Mince 4 cloves of garlic and add to the skillet along with 1 teaspoon ground turmeric, 1 teaspoon ground cumin, ½ teaspoon smoked paprika, ¼ teaspoon optional red pepper flakes, ¼ teaspoon salt, and ¼ teaspoon ground black pepper. Stir and cook for 1 to 2 minutes more.
Stir in 1 tablespoon of tomato paste and a 28-ounce can of fire-roasted diced tomatoes. Heat until mixture begins to bubble, then reduce heat to medium-low. Simmer the sauce for 5 to 10 minutes.
Use a wooden spoon to make 4 wells in the tomato sauce. Crack one large egg into each well (4 total) and cover the skillet with a lid. Cook until egg whites are set, about 5 to 7 minutes.
Spoon 1 or 2 eggs onto each serving plate with the tomato sauce. Garnish with fresh chopped parsley, if desired, and enjoy.
Turmeric Mango Smoothie
This smoothie might as well be called sunshine in a glass. It’s a beautiful, bright orange color and tastes bright, fresh, and punchy. In addition to turmeric’s antioxidant content, the mango and orange are sources of Vitamin C to support normal immune function. Mango is also a source of Potassium and Vitamin B6.
For one smoothie:
Place in a blender ¼ cup milk of choice, ¼ cup plain Greek yogurt, ½ peeled banana, 1 peeled mandarin, ½ cup frozen mango pieces, 2 tablespoons hemp seeds, and ½-inch piece of fresh turmeric (or ½ teaspoon dried turmeric) in a blender. Process on high speed until creamy and smooth, about 30 seconds to 1 minute. Pour into a glass and enjoy.
Golden Turkey Noodle Soup
Turmeric adds a beautiful golden hue to this soup, as well as a slight peppery flavor that pairs well with earthy vegetables, including carrots, celery, and onions. This recipe is a great way to use up leftover holiday turkey. For an anytime weeknight meal, use shredded meat from a store bought rotisserie chicken in place of turkey. Feel free to add additional veggies, like broccoli, squash, or spinach. For additional protein and/or gluten-free, use chickpea or red lentil pasta.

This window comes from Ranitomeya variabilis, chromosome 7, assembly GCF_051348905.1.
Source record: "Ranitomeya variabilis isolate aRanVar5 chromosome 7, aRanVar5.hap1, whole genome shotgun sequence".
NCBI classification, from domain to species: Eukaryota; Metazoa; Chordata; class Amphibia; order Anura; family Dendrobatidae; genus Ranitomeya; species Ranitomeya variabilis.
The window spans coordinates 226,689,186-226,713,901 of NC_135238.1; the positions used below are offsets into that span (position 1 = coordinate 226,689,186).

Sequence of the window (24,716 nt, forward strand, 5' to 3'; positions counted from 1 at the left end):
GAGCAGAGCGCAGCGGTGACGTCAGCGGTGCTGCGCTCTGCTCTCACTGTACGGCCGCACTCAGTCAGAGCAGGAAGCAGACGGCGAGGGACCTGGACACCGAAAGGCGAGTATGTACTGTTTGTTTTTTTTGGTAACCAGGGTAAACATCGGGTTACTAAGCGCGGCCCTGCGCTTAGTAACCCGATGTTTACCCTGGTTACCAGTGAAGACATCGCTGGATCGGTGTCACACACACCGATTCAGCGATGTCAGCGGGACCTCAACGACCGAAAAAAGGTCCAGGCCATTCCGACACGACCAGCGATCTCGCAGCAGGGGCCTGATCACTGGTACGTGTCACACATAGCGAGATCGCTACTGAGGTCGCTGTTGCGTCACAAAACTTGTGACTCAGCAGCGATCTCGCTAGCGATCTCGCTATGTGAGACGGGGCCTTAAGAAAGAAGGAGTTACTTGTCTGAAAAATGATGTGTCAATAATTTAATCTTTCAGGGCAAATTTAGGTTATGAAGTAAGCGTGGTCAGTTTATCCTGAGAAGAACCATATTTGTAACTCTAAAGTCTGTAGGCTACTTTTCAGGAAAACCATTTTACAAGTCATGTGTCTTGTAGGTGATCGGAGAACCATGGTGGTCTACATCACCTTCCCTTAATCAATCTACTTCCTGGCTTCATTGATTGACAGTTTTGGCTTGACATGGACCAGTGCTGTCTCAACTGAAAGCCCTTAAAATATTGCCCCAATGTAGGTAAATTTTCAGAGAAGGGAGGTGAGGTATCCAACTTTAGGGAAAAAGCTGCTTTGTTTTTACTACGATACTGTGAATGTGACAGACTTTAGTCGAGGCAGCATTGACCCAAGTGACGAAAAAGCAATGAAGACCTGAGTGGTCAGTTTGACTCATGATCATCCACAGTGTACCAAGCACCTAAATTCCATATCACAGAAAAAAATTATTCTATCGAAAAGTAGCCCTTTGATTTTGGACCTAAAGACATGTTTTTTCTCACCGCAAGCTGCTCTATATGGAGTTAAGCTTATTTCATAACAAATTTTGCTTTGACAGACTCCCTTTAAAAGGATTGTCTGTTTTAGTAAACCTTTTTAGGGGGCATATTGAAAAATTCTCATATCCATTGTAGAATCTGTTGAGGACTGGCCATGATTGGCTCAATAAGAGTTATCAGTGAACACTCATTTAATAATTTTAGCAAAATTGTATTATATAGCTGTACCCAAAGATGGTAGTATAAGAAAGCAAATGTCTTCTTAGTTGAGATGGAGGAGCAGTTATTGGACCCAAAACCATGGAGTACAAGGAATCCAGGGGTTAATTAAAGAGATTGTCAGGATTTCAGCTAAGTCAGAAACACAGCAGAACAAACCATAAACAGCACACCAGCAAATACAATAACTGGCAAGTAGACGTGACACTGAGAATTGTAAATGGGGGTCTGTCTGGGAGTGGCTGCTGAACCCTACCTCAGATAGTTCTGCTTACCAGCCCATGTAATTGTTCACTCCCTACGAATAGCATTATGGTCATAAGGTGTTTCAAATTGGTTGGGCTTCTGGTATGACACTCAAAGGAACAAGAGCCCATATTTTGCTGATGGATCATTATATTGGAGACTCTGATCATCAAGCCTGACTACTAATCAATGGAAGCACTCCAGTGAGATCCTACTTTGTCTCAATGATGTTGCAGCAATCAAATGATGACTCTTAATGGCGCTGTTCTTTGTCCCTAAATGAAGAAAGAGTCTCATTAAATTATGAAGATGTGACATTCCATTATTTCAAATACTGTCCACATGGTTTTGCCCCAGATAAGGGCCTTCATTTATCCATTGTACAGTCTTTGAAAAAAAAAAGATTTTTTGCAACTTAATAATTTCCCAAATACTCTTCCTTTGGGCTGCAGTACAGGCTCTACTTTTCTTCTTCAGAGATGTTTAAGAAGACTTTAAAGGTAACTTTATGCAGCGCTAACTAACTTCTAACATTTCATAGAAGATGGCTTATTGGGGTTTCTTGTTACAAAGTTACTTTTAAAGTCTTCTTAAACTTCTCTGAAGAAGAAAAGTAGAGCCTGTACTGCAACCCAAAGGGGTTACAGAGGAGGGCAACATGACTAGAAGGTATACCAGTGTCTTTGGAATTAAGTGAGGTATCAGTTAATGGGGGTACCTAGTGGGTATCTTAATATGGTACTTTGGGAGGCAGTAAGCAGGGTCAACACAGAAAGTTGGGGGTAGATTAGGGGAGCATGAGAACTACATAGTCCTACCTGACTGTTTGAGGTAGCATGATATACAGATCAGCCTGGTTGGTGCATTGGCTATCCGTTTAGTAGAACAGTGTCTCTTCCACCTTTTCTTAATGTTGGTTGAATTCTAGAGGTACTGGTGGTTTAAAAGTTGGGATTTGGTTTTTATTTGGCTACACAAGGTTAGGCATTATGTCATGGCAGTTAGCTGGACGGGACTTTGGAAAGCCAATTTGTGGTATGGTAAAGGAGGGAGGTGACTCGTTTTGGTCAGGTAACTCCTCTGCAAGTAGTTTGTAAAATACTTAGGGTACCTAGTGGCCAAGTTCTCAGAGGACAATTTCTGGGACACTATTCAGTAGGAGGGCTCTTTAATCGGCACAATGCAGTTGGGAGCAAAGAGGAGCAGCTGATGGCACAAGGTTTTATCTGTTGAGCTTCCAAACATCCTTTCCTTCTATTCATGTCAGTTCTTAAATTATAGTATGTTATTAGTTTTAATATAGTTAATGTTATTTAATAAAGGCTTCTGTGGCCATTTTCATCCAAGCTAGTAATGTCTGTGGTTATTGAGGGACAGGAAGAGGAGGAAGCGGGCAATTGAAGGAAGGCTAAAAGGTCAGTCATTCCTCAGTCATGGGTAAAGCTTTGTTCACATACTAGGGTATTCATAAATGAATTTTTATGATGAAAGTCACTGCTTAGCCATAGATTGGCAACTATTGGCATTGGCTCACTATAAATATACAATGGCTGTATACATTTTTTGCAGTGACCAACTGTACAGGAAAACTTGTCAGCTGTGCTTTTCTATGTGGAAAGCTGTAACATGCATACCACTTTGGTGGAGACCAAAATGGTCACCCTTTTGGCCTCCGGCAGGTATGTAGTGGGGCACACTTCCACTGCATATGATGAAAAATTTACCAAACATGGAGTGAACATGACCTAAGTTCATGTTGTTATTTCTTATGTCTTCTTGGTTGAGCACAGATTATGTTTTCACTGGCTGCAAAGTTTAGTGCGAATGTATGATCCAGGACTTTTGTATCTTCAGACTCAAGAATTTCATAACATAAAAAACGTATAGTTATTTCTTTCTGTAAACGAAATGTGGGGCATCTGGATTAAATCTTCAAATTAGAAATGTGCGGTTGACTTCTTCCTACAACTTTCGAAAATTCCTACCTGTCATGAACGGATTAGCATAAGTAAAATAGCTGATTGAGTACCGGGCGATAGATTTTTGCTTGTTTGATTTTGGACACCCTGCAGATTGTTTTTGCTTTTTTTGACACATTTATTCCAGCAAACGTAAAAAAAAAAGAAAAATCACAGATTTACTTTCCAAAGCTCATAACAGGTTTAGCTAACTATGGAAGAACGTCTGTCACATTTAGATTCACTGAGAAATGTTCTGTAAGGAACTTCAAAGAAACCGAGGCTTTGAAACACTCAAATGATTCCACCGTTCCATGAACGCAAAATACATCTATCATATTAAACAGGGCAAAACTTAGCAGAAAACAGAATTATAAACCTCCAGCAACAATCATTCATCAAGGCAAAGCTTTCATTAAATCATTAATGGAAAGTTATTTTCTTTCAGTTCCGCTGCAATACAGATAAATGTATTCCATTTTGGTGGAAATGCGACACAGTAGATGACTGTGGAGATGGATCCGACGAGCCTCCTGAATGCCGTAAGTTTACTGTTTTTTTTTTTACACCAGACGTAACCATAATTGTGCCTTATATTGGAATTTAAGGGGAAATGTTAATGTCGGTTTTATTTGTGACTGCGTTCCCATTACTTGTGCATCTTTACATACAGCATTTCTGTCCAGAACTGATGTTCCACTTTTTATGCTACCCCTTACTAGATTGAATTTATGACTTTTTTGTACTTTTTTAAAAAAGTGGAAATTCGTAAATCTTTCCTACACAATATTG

To make it:
Chop one medium yellow onion, 3 carrots, and 4 celery stalks. Heat one tablespoon of olive oil in a large pot over medium-high heat and sauté the vegetables until tender, about 5 minutes.
Mince 3 garlic cloves, add to the pot, and cook for 1 minute more.
Stir in 1 teaspoon ground turmeric, ½ teaspoon salt, and ½ teaspoon ground black pepper.
Pour in 6 cups of low sodium chicken stock. Bring the stock to a boil, then reduce heat to medium low.
Stir in 4-ounces of small pasta, like elbows, and 3 cups cooked and shredded turkey or chicken breast. Cook until noodles are cooked through, about 10 minutes.
Remove from heat and stir in 1 tablespoon of apple cider vinegar and ¼ cup chopped fresh herbs, such as parsley or dill. Ladle into bowls and enjoy.
The Bottom Line
Cooking with turmeric may support your antioxidant intake and offer several wellness benefits. Like anything, the health benefits of turmeric are most effective when it is consumed consistently. Turmeric supplements are specially formulated with higher amounts of curcumin than is found in culinary turmeric. A supplement can be a good way to get your turmeric in when it’s not on your plate.
Sharon Lehman, RD is an Integrative Nutrition Health Coach and a health writer. She specializes in intuitive eating, recipe development, food photography, and hormone health. She shares healthy living tips and recipes on her blog www.heartandstove.com
Kalyn is a Registered Dietitian-Nutritionist and a Science & Health Educator with the Medical and Scientific Communications team at Pharmavite. Her experience in the field of nutrition prior to joining Pharmavite has included community and public health education, media dietetics, and clinical practice in the areas of disordered eating, diabetes, women’s health, and general wellness. Kalyn received her Bachelor of Science degree in Nutrition and Dietetics from Arizona State University in Phoenix, Arizona, and completed her dietetic supervised practice in Maricopa County, AZ, with an emphasis on public health. Kalyn is certified in Integrative and Functional Nutrition through the Academy of Nutrition and Dietetics, where she is an active member in addition to memberships in Dietitians in Functional Medicine, Women’s Health Dietitians, and the International Federation of Eating Disorder Dietitians.